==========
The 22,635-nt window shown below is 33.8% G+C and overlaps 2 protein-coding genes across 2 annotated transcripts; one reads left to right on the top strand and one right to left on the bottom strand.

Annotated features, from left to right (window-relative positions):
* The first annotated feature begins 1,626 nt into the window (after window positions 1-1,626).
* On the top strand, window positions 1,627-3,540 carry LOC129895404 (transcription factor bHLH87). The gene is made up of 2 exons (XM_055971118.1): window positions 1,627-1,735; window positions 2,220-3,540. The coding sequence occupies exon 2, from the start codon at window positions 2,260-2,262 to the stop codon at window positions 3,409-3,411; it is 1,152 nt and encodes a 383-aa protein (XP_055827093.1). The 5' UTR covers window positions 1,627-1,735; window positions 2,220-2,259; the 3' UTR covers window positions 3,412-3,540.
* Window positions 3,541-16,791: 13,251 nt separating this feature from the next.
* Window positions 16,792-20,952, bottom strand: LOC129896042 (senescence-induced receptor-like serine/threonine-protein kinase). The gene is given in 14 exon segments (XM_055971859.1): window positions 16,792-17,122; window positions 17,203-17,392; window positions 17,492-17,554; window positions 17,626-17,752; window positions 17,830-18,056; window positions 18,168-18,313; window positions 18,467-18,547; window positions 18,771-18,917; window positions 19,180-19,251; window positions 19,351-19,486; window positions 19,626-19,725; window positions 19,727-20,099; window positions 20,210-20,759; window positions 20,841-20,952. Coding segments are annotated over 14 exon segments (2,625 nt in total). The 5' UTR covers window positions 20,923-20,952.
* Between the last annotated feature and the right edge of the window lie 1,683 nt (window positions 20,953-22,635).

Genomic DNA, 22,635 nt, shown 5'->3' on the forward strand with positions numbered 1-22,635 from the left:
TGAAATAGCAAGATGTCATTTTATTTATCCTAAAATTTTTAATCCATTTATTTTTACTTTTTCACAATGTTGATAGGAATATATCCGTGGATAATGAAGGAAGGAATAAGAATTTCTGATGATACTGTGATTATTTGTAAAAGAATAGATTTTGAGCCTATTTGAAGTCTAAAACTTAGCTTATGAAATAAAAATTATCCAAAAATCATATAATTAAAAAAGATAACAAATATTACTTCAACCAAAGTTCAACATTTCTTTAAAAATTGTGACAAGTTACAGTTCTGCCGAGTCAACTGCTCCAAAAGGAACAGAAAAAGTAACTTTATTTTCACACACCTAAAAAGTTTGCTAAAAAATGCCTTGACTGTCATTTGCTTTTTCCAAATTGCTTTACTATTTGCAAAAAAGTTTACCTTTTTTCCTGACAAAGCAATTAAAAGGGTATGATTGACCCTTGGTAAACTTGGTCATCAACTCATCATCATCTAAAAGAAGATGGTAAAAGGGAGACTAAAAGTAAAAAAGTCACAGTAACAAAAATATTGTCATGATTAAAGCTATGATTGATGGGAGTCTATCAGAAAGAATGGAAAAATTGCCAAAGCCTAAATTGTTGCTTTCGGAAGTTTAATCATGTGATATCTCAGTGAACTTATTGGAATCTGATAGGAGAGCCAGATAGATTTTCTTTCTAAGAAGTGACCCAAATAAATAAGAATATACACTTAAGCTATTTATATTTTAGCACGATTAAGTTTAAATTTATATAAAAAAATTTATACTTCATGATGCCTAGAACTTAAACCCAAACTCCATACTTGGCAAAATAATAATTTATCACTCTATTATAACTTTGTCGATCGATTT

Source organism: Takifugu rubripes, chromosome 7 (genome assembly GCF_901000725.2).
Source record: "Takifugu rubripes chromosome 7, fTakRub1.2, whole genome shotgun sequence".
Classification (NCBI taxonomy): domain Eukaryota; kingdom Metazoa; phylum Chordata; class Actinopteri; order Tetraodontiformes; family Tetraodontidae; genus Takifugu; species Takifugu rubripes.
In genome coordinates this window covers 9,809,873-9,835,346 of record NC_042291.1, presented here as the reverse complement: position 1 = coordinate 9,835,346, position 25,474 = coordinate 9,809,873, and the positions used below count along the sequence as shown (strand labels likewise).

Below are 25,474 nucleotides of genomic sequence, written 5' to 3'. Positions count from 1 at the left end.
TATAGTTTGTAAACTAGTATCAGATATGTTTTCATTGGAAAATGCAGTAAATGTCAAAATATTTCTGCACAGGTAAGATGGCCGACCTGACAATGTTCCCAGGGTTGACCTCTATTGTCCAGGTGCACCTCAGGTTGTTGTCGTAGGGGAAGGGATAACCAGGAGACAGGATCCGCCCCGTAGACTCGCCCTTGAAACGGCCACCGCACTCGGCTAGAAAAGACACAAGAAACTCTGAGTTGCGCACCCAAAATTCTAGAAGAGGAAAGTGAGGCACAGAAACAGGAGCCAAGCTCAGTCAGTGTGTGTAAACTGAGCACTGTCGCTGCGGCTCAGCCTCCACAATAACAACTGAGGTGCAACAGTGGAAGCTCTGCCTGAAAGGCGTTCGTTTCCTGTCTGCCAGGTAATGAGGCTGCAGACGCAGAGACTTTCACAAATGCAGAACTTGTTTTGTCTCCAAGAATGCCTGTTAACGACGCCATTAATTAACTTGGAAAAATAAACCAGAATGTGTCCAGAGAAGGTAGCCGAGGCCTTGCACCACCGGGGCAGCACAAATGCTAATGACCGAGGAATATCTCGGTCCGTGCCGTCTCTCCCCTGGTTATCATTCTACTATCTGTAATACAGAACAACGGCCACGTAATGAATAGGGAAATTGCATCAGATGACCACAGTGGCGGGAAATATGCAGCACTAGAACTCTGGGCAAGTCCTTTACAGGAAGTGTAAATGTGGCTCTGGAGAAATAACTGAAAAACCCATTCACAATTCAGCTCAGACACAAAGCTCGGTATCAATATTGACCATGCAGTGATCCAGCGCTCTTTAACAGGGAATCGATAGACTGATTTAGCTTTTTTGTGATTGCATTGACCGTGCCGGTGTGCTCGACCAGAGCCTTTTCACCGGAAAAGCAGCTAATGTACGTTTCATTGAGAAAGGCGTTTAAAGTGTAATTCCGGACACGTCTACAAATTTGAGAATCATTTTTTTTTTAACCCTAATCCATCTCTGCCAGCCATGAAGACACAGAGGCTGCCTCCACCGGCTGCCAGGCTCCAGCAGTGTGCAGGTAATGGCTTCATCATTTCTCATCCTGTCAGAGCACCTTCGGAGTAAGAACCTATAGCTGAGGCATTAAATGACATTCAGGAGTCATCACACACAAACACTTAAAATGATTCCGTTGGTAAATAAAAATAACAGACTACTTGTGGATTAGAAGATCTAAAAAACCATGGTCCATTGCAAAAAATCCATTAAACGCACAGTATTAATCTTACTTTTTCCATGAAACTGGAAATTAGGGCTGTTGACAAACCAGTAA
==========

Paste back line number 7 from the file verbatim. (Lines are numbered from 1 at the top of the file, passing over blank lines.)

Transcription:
* Between the last annotated feature and the right edge of the window lie 1,683 nt (window positions 20,953-22,635).